Ten years on

I had been out of grad school for a couple of years, but I was still keeping grad school hours.  Having stayed up very late the night before and not having to teach that day, I was exhausted and intent on sleeping in.  So when my wife tried to wake me before leaving for work, I barely registered what she was telling me.  World Trade Center?  Airplanes?  What the hell is she talking about?  Doesn’t she know I’m not going to get anything done today if I don’t get some rest?  I rolled over, weariness, irritation, and confusion drowning curiosity, and fell back asleep.

Some time later I woke up again.  The edge had been taken off exhaustion and curiosity took control.  As I lay there rubbing the sleep from my eyes I tried to remember.  What was it that she had said?  Something weird.  I got up and turned on the TV. 

Even more than the astounding images, I will always remember that bulletin staring out matter-of-factly from the bottom of the screen.  “World Trade Center Destroyed.”  It was like something out of a movie, or a nightmare, or a Jack Kirby comic book.  There will never be any way to describe it without resorting to clich├ęs.  I had been there once, years before, at the Windows on the World restaurant.  Now it was empty space.  Or empty, anyway, apart from smoke and dust.  

For most of the nineties I had been an atheist, though a decreasingly smug one.  The rethink started when I was still in graduate school, when I began to study the arguments of writers like Aquinas and Leibniz in greater depth, so that I could try to help the undergraduates I was teaching understand why anyone had ever taken this stuff seriously.  By the summer of 2001 I was trying to argue my wife’s physicist brother-in-law into philosophical theism on the train the four of us were taking from Oswiecim to Prague.  Or maybe it was on the train from Prague to Berlin.  Naturally, the horrors of Nazism and Communism were on our minds.  That was all in the past, thank God.

Catholicism was also on the argumentative agenda, and the London leg of our trip included the customary visit to Foyles and a stack of Catholic books alongside the usual philosophical stuff.  Officially, I was still non-committal on Catholicism.  There were a few more i’s to dot and t’s yet to cross.  One could take one’s time, and besides, there was much to admire in other religions.  It may have been during that trip that my wife and I spotted a young Muslim man on the Underground.  He stood out because of his garb, and because he seemed to be absorbed in prayer.  I would remark to her that he might be the most serious human being on the whole train.  After all, what were the others thinking about?   Where to have lunch?  Which DVD to watch that evening?  Pop stars and surfing porn?  Yet his thoughts were evidently focused on the First Cause of the universe.  I respected that enormously wherever I saw it, and still do.   In other respects, I was to become less ecumenical.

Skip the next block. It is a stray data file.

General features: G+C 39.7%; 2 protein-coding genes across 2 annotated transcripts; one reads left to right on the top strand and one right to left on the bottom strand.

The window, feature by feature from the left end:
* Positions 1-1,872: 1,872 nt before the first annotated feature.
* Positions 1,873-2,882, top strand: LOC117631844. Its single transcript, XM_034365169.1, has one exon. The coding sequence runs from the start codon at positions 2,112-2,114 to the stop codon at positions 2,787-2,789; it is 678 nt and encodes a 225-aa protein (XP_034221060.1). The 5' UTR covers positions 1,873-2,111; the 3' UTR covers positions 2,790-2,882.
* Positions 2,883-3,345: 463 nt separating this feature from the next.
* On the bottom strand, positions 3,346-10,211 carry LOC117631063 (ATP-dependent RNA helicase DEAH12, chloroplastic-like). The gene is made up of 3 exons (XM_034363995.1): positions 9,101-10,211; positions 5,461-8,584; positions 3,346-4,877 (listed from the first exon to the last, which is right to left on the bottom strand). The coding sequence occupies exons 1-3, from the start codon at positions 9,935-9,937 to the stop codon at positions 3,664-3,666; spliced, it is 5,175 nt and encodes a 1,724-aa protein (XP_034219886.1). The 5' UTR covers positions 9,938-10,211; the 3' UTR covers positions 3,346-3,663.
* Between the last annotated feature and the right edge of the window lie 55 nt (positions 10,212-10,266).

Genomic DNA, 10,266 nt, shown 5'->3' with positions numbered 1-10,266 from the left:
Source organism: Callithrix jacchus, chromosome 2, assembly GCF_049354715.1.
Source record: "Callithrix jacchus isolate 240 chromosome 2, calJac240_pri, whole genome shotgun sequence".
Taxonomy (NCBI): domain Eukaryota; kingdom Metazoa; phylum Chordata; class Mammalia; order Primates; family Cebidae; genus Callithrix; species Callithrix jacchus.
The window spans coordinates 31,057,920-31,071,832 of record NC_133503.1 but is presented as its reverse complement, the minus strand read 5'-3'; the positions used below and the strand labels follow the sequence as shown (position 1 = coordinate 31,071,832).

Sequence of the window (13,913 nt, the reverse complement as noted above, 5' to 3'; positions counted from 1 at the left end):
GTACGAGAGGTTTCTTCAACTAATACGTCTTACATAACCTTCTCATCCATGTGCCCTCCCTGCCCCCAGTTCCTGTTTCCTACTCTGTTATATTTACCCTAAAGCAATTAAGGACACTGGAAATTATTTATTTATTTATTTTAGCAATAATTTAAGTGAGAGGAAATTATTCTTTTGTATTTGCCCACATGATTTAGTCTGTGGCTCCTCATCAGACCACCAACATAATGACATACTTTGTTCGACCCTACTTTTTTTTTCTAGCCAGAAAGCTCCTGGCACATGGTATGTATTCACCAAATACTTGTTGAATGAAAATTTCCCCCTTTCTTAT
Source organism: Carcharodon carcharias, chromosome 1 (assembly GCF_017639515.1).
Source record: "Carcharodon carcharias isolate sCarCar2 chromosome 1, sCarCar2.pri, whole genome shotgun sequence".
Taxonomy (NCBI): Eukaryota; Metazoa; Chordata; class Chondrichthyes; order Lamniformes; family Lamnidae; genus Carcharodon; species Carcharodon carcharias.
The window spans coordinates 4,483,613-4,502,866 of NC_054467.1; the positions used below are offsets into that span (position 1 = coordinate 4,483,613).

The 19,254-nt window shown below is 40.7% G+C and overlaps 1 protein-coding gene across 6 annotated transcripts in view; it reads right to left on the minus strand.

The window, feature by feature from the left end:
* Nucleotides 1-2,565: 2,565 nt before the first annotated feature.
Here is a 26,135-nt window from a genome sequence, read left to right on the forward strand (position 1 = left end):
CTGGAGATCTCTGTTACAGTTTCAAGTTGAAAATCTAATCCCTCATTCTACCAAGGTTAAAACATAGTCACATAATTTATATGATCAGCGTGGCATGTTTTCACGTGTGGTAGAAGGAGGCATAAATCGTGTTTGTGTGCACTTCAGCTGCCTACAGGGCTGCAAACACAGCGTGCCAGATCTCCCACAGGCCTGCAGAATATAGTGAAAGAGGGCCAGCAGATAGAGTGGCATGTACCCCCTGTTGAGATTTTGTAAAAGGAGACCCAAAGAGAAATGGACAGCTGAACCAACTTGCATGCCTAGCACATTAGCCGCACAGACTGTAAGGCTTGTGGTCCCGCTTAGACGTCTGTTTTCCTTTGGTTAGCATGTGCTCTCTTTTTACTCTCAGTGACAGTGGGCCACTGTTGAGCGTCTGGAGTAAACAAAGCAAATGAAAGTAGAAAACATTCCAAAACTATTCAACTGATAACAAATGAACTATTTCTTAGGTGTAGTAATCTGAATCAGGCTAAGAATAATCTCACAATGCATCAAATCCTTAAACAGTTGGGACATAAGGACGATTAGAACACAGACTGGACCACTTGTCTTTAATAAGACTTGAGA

Though I had been something of a theist for a while, September 11, 2001 may have been the first time in many years that I had myself actually prayed, at least on my knees.  It may also have been the first time I ever wept over some distant event, a televised calamity happening to others.  

The nineties and all their foolishness were over, for our country and for me.  I was in my early thirties.  By year’s end, we would be expecting our first child, and I would return to Holy Mother Church.  It was a time to get serious.
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